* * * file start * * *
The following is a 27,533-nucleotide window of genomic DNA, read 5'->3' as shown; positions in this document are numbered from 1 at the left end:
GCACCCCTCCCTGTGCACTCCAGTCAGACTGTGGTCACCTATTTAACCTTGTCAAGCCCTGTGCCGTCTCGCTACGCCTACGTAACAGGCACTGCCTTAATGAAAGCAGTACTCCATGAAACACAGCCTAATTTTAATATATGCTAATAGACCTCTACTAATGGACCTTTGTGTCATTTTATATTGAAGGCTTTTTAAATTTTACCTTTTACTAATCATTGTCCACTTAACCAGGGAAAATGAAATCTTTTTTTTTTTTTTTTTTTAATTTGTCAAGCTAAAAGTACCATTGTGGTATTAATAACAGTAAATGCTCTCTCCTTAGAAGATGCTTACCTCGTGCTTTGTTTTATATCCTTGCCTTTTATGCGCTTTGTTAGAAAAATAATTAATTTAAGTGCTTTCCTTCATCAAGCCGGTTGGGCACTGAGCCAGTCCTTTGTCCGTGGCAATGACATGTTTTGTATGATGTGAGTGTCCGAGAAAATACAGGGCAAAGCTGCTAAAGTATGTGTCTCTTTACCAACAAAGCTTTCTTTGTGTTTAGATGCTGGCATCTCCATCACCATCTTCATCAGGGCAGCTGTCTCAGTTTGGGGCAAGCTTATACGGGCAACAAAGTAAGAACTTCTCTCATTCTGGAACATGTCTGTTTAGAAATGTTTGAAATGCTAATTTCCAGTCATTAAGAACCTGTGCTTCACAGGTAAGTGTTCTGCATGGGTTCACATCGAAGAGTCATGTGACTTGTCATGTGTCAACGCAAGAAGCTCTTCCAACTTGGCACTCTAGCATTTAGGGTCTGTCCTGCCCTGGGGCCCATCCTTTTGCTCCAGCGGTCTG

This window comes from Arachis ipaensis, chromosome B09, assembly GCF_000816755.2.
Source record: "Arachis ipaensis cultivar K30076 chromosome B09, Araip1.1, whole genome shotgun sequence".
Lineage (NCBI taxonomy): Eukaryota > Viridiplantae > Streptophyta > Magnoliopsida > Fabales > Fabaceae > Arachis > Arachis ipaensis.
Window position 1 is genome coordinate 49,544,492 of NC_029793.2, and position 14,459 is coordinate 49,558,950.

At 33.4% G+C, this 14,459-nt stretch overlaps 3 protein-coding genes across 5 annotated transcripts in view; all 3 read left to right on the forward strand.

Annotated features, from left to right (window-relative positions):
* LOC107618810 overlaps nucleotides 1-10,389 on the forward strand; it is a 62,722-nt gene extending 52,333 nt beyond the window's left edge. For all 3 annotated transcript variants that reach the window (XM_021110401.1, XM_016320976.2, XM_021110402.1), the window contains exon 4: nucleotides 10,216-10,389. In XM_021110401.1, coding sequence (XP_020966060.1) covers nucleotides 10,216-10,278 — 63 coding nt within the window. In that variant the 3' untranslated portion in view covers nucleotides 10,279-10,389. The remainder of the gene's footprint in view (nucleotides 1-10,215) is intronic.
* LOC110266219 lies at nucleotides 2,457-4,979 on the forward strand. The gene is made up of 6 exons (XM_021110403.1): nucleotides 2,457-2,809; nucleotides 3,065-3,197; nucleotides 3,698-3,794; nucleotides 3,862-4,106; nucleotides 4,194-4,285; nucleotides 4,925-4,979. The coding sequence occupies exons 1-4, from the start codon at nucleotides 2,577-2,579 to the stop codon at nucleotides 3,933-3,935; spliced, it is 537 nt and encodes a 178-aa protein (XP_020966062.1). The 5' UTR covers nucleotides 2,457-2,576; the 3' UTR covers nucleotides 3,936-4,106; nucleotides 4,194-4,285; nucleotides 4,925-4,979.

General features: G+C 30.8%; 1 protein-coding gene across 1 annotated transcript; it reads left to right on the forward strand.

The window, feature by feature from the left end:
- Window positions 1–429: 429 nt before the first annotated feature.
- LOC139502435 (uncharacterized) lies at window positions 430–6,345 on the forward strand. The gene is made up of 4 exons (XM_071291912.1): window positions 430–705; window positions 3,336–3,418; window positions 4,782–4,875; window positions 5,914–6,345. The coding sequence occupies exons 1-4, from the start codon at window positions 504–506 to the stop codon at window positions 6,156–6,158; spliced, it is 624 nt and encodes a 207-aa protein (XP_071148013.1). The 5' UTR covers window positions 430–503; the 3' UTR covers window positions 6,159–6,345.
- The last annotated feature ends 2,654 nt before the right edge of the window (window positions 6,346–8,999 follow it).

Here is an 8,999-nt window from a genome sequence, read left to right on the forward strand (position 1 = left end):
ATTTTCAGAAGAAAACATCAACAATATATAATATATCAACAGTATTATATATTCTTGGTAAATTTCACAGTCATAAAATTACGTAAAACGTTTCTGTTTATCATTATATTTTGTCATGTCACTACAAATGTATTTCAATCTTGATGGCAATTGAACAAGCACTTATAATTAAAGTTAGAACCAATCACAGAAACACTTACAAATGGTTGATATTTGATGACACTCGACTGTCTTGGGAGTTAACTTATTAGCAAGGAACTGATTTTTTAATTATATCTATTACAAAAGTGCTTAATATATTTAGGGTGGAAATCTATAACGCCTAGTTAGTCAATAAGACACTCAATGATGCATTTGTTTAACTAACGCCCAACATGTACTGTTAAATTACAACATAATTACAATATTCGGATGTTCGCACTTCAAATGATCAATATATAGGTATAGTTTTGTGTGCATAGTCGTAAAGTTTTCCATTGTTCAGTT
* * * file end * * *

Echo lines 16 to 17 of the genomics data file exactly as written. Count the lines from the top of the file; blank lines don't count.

Here is an 8,999-nt window from a genome sequence, read left to right on the forward strand (position 1 = left end):
ATTTTCAGAAGAAAACATCAACAATATATAATATATCAACAGTATTATATATTCTTGGTAAATTTCACAGTCATAAAATTACGTAAAACGTTTCTGTTTATCATTATATTTTGTCATGTCACTACAAATGTATTTCAATCTTGATGGCAATTGAACAAGCACTTATAATTAAAGTTAGAACCAATCACAGAAACACTTACAAATGGTTGATATTTGATGACACTCGACTGTCTTGGGAGTTAACTTATTAGCAAGGAACTGATTTTTTAATTATATCTATTACAAAAGTGCTTAATATATTTAGGGTGGAAATCTATAACGCCTAGTTAGTCAATAAGACACTCAATGATGCATTTGTTTAACTAACGCCCAACATGTACTGTTAAATTACAACATAATTACAATATTCGGATGTTCGCACTTCAAATGATCAATATATAGGTATAGTTTTGTGTGCATAGTCGTAAAGTTTTCCATTGTTCAGTT